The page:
Periodate—an ion composed of iodine, oxygen, and hydrogen—was studied in water-based solutions extensively from the 1950s to the 1980s. Ever since those studies, chemists have accepted that periodate exists in solution as orthoperiodate (H5IO6) and metaperiodate (IO4–) species in equilibrium with each other, along with a dimer (H2I2O104–). Periodate is a strong oxidizing agent that today finds use in many synthetic strategies, including C–H functionalization and iodination.
Recently, a team led by Attila K. Horváth of the University of Pécs decided to study periodate equilibria again after finding that periodate reactions run in their lab didn’t align with the literature. Horváth and colleagues’ conclusion: Orthoperiodate actually exists in aqueous solution with its three successively deprotonated siblings—H4IO6–, H3IO62–, and H2IO63– (Inorg. Chem. 2017, DOI: 10.1021/acs.inorgchem.7b01911). They did not find any evidence for metaperiodate or the dimer.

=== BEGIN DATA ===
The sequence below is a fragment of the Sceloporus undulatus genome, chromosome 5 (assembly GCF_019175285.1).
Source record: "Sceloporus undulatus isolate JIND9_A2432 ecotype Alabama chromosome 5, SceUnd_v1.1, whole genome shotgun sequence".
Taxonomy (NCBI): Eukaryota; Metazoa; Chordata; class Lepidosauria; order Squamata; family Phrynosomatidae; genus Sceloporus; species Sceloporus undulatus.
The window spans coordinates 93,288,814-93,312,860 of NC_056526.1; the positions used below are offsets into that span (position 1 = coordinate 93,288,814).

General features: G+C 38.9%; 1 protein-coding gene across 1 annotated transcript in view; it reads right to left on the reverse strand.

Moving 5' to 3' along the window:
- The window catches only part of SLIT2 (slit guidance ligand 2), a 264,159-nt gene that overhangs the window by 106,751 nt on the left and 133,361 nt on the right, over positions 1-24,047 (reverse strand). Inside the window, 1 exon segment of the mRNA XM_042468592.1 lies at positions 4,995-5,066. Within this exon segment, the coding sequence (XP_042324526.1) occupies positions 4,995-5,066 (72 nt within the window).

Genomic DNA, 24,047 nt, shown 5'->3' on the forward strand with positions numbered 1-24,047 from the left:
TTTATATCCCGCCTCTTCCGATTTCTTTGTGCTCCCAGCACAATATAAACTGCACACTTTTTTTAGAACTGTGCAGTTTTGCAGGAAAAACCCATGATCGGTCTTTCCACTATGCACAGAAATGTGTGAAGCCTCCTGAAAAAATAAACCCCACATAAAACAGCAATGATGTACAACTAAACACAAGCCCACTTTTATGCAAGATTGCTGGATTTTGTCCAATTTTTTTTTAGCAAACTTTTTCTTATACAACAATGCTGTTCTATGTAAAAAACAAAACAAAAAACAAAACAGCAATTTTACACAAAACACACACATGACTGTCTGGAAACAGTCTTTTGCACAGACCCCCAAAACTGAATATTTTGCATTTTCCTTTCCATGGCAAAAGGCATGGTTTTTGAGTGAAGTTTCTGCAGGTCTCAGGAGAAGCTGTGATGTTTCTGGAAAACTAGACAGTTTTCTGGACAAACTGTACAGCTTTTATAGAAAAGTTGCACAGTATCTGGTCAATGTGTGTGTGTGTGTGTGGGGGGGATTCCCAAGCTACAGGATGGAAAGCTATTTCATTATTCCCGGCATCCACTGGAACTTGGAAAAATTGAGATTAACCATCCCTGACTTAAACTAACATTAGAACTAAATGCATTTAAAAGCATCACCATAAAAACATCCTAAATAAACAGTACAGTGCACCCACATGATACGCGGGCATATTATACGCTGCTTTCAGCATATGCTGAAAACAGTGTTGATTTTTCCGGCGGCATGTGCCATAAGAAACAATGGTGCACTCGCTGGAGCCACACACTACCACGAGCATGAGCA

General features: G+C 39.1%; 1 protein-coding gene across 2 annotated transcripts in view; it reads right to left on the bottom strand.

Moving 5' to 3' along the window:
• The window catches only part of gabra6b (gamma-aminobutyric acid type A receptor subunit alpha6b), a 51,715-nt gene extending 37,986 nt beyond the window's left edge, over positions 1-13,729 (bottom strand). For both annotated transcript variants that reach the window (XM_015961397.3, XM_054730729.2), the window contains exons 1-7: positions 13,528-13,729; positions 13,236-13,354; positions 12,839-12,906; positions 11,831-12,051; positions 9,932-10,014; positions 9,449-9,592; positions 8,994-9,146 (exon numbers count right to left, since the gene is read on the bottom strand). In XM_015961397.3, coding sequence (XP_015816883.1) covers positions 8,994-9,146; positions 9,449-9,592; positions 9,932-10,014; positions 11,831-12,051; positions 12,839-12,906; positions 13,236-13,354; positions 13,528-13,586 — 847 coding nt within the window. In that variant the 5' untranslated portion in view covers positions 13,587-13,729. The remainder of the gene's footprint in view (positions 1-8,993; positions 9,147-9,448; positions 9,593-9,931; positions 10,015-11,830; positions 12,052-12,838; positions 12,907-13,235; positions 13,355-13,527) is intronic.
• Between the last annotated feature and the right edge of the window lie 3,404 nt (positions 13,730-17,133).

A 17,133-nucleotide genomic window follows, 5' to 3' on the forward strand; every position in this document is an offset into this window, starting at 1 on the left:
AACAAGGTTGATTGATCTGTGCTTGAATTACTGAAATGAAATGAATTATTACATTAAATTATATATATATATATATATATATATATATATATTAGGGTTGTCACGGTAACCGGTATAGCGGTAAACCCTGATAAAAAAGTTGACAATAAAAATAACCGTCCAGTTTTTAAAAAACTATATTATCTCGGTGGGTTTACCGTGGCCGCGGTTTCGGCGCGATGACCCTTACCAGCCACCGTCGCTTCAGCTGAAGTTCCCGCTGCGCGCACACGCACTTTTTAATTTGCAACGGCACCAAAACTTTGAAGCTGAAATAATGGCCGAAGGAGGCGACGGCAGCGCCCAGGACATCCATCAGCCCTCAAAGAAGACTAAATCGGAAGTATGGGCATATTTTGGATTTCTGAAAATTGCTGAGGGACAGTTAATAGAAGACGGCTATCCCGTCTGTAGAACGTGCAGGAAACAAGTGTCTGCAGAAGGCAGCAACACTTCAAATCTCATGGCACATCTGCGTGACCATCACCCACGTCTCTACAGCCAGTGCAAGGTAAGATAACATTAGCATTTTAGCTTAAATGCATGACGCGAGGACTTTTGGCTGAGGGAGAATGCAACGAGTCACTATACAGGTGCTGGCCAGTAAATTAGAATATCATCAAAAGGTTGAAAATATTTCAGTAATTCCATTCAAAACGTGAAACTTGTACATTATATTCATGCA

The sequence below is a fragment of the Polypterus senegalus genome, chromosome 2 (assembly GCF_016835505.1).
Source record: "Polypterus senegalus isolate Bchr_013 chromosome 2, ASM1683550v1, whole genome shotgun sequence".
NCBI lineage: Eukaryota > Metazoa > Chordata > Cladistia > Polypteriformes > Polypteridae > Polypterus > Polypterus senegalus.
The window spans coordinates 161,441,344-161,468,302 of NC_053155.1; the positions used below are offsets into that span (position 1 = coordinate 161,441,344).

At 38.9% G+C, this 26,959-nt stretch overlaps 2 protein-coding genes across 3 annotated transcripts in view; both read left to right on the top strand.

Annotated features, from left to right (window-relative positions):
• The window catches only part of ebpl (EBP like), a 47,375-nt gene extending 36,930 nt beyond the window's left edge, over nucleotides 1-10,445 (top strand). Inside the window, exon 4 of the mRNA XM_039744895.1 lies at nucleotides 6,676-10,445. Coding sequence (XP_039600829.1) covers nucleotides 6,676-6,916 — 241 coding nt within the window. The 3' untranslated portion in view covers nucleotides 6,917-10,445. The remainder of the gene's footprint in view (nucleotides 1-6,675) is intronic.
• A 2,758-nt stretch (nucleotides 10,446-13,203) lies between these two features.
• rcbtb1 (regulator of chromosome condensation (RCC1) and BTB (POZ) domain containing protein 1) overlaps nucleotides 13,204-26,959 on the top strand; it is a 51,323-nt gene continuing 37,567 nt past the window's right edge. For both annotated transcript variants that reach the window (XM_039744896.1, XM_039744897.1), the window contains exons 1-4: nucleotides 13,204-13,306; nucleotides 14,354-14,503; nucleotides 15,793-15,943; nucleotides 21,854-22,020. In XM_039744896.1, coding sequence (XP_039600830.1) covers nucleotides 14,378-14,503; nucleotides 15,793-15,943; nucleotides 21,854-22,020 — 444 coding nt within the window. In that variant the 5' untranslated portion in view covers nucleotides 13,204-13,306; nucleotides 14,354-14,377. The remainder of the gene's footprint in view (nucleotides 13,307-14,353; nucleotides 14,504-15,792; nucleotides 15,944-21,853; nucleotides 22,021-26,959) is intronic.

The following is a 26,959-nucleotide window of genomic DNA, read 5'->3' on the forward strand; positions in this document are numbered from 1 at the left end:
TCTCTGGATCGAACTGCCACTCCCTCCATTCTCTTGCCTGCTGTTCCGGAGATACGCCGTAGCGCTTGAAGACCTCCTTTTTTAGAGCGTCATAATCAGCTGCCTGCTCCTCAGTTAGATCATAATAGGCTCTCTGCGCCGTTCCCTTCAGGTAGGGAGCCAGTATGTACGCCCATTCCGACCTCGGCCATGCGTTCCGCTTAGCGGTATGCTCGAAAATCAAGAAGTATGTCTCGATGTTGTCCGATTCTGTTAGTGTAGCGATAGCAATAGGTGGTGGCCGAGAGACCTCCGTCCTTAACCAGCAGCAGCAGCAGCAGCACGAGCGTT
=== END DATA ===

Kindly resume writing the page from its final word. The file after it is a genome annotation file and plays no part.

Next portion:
The team studied periodate equilibria through gravimetric analysis, potentiometry, ultraviolet absorption spectroscopy, and Raman spectroscopy—recreating literature experiments and adding new ones, investigating the effects of different electrolytes, controlling for pH, and staying within periodate’s solubility range. In the end, the researchers’ results align with those reported by Carl E. Crouthamel and coworkers in the 1950s (J. Am. Chem. Soc. 1951, DOI: 10.1021/ja01145a030).
Clarifying periodate’s composition in aqueous solution may contribute to a better understanding of the role its various species play in chemical processes, Horváth and colleagues say.